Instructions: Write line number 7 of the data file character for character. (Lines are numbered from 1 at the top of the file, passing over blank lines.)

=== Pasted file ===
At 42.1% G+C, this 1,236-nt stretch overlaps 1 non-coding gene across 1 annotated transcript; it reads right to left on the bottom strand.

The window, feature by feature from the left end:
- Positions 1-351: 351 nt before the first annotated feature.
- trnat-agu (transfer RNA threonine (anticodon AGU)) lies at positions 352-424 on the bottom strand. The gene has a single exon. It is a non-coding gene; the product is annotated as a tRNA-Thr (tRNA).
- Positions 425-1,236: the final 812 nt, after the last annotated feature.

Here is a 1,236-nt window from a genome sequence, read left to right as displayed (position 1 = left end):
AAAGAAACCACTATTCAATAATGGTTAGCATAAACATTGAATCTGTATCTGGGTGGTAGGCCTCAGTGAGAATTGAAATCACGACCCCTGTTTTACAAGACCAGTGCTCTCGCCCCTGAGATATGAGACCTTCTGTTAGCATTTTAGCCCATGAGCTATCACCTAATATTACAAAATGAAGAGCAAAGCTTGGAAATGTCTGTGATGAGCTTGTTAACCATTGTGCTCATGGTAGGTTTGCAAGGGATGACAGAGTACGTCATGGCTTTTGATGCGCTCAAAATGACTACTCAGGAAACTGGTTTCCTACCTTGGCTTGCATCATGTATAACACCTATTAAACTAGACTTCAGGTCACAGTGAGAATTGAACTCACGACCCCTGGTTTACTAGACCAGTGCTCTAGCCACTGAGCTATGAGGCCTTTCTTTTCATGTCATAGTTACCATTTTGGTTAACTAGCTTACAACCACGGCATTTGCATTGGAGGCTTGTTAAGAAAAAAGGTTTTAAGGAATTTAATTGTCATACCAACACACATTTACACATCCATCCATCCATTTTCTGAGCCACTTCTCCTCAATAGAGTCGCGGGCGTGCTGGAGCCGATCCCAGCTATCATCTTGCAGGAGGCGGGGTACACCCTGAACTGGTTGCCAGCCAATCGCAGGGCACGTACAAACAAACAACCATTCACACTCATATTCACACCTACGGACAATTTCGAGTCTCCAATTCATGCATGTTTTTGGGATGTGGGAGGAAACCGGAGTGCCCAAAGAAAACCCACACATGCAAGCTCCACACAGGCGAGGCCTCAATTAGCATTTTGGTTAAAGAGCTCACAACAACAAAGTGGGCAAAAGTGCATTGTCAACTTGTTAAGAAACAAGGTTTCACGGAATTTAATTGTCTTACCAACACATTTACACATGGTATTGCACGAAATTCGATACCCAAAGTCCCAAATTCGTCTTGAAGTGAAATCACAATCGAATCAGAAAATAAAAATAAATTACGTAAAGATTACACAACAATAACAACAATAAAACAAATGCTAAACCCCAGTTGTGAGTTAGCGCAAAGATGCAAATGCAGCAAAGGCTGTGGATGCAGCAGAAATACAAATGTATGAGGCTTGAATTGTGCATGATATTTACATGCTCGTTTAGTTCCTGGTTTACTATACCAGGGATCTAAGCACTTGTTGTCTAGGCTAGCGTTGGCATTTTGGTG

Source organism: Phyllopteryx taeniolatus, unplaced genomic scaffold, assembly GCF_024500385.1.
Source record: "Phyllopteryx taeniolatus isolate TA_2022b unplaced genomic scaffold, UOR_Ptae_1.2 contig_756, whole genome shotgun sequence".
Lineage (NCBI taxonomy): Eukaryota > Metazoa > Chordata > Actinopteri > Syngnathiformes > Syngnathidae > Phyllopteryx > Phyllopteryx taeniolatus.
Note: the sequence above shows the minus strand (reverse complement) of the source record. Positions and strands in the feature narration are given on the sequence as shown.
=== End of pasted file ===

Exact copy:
AAAGAAACCACTATTCAATAATGGTTAGCATAAACATTGAATCTGTATCTGGGTGGTAGGCCTCAGTGAGAATTGAAATCACGACCCCTGTTTTACAAGACCAGTGCTCTCGCCCCTGAGATATGAGACCTTCTGTTAGCATTTTAGCCCATGAGCTATCACCTAATATTACAAAATGAAGAGCAAAGCTTGGAAATGTCTGTGATGAGCTTGTTAACCATTGTGCTCATGGTAGGTTTGCAAGGGATGACAGAGTACGTCATGGCTTTTGATGCGCTCAAAATGACTACTCAGGAAACTGGTTTCCTACCTTGGCTTGCATCATGTATAACACCTATTAAACTAGACTTCAGGTCACAGTGAGAATTGAACTCACGACCCCTGGTTTACTAGACCAGTGCTCTAGCCACTGAGCTATGAGGCCTTTCTTTTCATGTCATAGTTACCATTTTGGTTAACTAGCTTACAACCACGGCATTTGCATTGGAGGCTTGTTAAGAAAAAAGGTTTTAAGGAATTTAATTGTCATACCAACACACATTTACACATCCATCCATCCATTTTCTGAGCCACTTCTCCTCAATAGAGTCGCGGGCGTGCTGGAGCCGATCCCAGCTATCATCTTGCAGGAGGCGGGGTACACCCTGAACTGGTTGCCAGCCAATCGCAGGGCACGTACAAACAAACAACCATTCACACTCATATTCACACCTACGGACAATTTCGAGTCTCCAATTCATGCATGTTTTTGGGATGTGGGAGGAAACCGGAGTGCCCAAAGAAAACCCACACATGCAAGCTCCACACAGGCGAGGCCTCAATTAGCATTTTGGTTAAAGAGCTCACAACAACAAAGTGGGCAAAAGTGCATTGTCAACTTGTTAAGAAACAAGGTTTCACGGAATTTAATTGTCTTACCAACACATTTACACATGGTATTGCACGAAATTCGATACCCAAAGTCCCAAATTCGTCTTGAAGTGAAATCACAATCGAATCAGAAAATAAAAATAAATTACGTAAAGATTACACAACAATAACAACAATAAAACAAATGCTAAACCCCAGTTGTGAGTTAGCGCAAAGATGCAAATGCAGCAAAGGCTGTGGATGCAGCAGAAATACAAATGTATGAGGCTTGAATTGTGCATGATATTTACATGCTCGTTTAGTTCCTGGTTTACTATACCAGGGATCTAAGCACTTGTTGTCTAGGCTAGCGTTGGCATTTTGGTG